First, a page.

From the heart of Austin, the impeachment saga of Texas Attorney General Ken Paxton has unfurled, raising pertinent inquiries about the duration of the Republicans’ tolerance for alleged malfeasance within their own ranks. Paxton’s predicament offers a foreboding glimpse into the looming turbulence of the 2024 election cycle.
Paxton has been dogged by corruption allegations for years, the intensity of which was rekindled when he attempted to foot taxpayers with a hefty $3.3 million bill, allegedly related to a controversial agreement with whistleblowers from his office. The whistleblowers raised concerns in 2020 over Paxton’s ties with Austin-based real estate developer Nate Paul.
A House ethics committee launched an investigation into Paxton’s legal expenditures in tandem with scrutinizing his connections with Paul and other questionable aspects of his career. Paxton was hit with 20 counts of alleged wrongdoing on Saturday and now finds himself under the scrutiny of a Senate trial, which requires a two-thirds majority to depose him from his office.
The rush to impeach Paxton by the end of Monday’s session was the culmination of a protracted investigation. Yet, the charges against him were hardly novel to House Republicans, who spearheaded the impeachment proceedings.
Paxton’s tenure as attorney general has been a rollercoaster ride of legal entanglements, which trace back to his 2014 primary campaign when his opponent, Dan Branch, used allegations of Paxton’s securities fraud as leverage in his campaign strategy. However, these charges fell on deaf ears among primary voters, leading to Paxton’s victory against Branch, followed by his triumph in the general election.
Despite Paxton being embroiled in securities fraud charges since 2015, few Republicans, particularly in the legislature, vocalized their opposition. His re-election in 2018 took place under the specter of these charges. Fast forward to 2020, allegations from Paul combined with Paxton’s FBI investigation caught the attention of Texas Governor Greg Abbott, who labeled them as ‘concerning’, yet, 2021 legislative session passed by with no concrete action against Paxton.
Paxton’s resounding victory in the 2022 GOP primary over land commissioner George P. Bush sent shockwaves, despite harsh criticism from Senator John Cornyn, a high-ranking Texas Republican. Paxton’s political resilience seemed impervious, fortified by his staunch far-right supporters and the endorsement of former President Donald Trump.
As the impeachment debate unfolded, the gravity of the allegations against Paxton prompted even his detractors in the House to label them as “alarming” and “astonishing”. The impeachment’s genesis is attributed to Paxton’s audacious request to have taxpayers fund his legal expenses, which led to an expansive investigation.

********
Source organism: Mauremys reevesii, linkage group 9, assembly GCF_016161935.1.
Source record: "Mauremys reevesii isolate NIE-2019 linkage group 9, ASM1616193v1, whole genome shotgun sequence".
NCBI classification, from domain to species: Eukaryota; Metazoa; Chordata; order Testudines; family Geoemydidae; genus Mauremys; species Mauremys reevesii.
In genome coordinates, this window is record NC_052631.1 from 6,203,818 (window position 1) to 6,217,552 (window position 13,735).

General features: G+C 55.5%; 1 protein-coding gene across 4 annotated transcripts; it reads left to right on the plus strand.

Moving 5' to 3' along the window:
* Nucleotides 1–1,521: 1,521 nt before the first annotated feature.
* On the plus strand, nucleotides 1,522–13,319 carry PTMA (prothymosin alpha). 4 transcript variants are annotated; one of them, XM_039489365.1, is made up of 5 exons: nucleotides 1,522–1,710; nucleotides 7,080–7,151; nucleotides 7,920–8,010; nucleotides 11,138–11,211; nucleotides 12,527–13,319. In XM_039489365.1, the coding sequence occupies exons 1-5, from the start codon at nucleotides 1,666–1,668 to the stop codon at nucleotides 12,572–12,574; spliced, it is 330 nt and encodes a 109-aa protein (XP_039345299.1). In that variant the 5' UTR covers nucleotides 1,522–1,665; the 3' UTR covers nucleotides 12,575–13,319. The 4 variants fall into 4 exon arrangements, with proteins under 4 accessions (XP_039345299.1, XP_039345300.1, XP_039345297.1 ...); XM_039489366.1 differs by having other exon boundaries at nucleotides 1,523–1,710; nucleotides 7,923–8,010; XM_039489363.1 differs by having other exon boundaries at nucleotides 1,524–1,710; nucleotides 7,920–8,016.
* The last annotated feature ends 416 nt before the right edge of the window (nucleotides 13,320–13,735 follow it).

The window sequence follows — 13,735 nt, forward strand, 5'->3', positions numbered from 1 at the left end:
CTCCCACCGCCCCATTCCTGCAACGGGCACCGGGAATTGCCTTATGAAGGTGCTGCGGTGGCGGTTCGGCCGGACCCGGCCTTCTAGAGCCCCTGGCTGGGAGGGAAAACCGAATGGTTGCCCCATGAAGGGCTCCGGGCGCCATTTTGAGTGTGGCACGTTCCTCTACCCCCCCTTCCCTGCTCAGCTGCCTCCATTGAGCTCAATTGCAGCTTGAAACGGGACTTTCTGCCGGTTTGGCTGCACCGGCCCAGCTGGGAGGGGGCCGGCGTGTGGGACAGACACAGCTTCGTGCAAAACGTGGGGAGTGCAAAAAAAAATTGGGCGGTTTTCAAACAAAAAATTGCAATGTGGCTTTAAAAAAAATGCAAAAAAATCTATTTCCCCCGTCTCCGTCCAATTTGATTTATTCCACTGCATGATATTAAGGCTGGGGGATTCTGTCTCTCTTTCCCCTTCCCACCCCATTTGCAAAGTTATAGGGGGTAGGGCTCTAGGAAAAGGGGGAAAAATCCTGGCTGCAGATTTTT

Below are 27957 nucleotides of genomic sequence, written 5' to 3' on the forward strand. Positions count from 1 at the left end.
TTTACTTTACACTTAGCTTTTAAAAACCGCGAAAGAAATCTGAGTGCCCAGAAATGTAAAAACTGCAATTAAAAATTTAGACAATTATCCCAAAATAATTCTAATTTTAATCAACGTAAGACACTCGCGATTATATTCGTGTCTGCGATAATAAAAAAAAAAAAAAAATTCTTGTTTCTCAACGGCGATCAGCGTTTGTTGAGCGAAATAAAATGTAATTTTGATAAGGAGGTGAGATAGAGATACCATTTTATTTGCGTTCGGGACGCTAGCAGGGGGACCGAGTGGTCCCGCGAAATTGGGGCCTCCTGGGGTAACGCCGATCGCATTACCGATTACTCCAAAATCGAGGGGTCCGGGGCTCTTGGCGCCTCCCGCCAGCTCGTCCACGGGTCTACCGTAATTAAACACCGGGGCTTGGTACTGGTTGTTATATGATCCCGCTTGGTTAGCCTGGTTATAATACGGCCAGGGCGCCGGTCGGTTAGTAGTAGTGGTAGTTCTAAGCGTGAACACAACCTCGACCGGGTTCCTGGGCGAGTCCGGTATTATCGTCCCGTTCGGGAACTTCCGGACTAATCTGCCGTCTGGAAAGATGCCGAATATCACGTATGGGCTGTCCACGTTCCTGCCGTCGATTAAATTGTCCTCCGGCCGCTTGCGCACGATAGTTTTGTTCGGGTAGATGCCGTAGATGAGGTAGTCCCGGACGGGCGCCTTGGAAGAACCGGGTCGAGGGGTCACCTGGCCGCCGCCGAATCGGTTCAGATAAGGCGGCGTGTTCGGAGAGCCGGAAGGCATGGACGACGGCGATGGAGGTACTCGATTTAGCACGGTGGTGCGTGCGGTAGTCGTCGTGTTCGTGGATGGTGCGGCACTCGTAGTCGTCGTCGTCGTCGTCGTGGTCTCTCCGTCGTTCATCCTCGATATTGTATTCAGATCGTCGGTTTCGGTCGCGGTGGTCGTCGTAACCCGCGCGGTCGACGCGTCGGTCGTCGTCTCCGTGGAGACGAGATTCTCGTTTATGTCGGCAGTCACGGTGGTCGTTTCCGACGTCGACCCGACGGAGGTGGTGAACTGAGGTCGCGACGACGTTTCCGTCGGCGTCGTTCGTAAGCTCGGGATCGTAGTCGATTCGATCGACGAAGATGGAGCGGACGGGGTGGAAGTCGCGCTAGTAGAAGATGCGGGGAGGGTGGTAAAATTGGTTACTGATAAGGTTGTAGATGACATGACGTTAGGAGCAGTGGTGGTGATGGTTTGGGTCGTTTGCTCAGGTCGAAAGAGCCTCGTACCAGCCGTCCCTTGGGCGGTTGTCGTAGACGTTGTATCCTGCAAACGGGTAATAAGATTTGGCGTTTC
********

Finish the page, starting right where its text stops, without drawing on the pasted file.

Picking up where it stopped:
There remains a question mark over whether House Speaker Dade Phelan, along with other GOP House members, would have pursued Paxton without the tacit consent of prominent Republicans. There is a lingering suspicion that Governor Abbott and Lieutenant Governor Dan Patrick had prior knowledge of the impending impeachment storm.
It’s worth noting that the ethical committee’s members carried out their duties with utmost discretion. This resulted in a startling report which evidently rattled Phelan and his allies, culminating in their decision to attempt to unseat Paxton, who had emerged as a bugbear for the House and an embarrassment to the Republicans who envisioned better for their party.
While Paxton manages to secure re-election, polling data suggests his fame pales in comparison to Abbott and other Republican leaders. This raises a query: are Texans indifferent to Paxton’s fate?
The political chessboard in 2023 still accommodates the possibility that GOP House members were driven by their conviction in removing Paxton. The Senate’s potential acquittal of Paxton could pose challenges
for these GOP House members during their 2024 re-election campaigns.
Trump and Sen. Ted Cruz’s denouncement of House Republicans’ decision to impeach Paxton insinuates a schism within conservative circles outside the legislature regarding the trial proceedings. Rep. Charlie Geren alleged that Paxton threatened political retribution against lawmakers voting for his impeachment, yet a staggering 121 out of 149 members voted in favor of the resolution.
As the 2024 election draws closer, tensions within the Texas GOP are expected to escalate, particularly as Republicans pick their presidential candidate from a field that includes Trump and Florida Gov. Ron DeSantis. Paxton, in turn, might adopt a martyr’s narrative, a far cry from his current role as the attorney general.